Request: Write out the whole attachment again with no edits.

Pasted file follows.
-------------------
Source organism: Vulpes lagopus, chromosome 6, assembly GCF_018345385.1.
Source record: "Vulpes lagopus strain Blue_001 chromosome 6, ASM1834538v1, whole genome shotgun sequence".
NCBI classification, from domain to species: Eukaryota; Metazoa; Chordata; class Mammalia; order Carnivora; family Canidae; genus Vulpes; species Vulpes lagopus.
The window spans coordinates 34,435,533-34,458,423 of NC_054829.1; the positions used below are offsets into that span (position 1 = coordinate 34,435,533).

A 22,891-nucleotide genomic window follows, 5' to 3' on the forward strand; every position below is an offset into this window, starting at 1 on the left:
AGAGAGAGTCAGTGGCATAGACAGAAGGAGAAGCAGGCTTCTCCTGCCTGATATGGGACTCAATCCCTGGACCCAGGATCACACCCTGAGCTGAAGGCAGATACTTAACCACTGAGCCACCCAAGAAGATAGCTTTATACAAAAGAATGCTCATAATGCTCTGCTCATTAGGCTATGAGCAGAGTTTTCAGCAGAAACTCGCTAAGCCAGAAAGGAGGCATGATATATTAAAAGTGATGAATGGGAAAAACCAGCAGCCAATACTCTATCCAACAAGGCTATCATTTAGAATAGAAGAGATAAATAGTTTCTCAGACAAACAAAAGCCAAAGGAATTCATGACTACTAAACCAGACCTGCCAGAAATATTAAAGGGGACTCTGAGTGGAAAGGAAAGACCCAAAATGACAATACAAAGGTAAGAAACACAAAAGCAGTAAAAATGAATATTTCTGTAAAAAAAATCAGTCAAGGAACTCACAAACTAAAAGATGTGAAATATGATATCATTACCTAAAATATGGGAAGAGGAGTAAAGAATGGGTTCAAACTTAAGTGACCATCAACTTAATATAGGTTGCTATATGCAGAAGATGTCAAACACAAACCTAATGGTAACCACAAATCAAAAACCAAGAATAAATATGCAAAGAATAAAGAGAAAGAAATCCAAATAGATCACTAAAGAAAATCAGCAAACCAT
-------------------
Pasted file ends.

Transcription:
Source organism: Vulpes lagopus, chromosome 6, assembly GCF_018345385.1.
Source record: "Vulpes lagopus strain Blue_001 chromosome 6, ASM1834538v1, whole genome shotgun sequence".
NCBI classification, from domain to species: Eukaryota; Metazoa; Chordata; class Mammalia; order Carnivora; family Canidae; genus Vulpes; species Vulpes lagopus.
The window spans coordinates 34,435,533-34,458,423 of NC_054829.1; the positions used below are offsets into that span (position 1 = coordinate 34,435,533).

A 22,891-nucleotide genomic window follows, 5' to 3' on the forward strand; every position below is an offset into this window, starting at 1 on the left:
AGAGAGAGTCAGTGGCATAGACAGAAGGAGAAGCAGGCTTCTCCTGCCTGATATGGGACTCAATCCCTGGACCCAGGATCACACCCTGAGCTGAAGGCAGATACTTAACCACTGAGCCACCCAAGAAGATAGCTTTATACAAAAGAATGCTCATAATGCTCTGCTCATTAGGCTATGAGCAGAGTTTTCAGCAGAAACTCGCTAAGCCAGAAAGGAGGCATGATATATTAAAAGTGATGAATGGGAAAAACCAGCAGCCAATACTCTATCCAACAAGGCTATCATTTAGAATAGAAGAGATAAATAGTTTCTCAGACAAACAAAAGCCAAAGGAATTCATGACTACTAAACCAGACCTGCCAGAAATATTAAAGGGGACTCTGAGTGGAAAGGAAAGACCCAAAATGACAATACAAAGGTAAGAAACACAAAAGCAGTAAAAATGAATATTTCTGTAAAAAAAATCAGTCAAGGAACTCACAAACTAAAAGATGTGAAATATGATATCATTACCTAAAATATGGGAAGAGGAGTAAAGAATGGGTTCAAACTTAAGTGACCATCAACTTAATATAGGTTGCTATATGCAGAAGATGTCAAACACAAACCTAATGGTAACCACAAATCAAAAACCAAGAATAAATATGCAAAGAATAAAGAGAAAGAAATCCAAATAGATCACTAAAGAAAATCAGCAAACCAT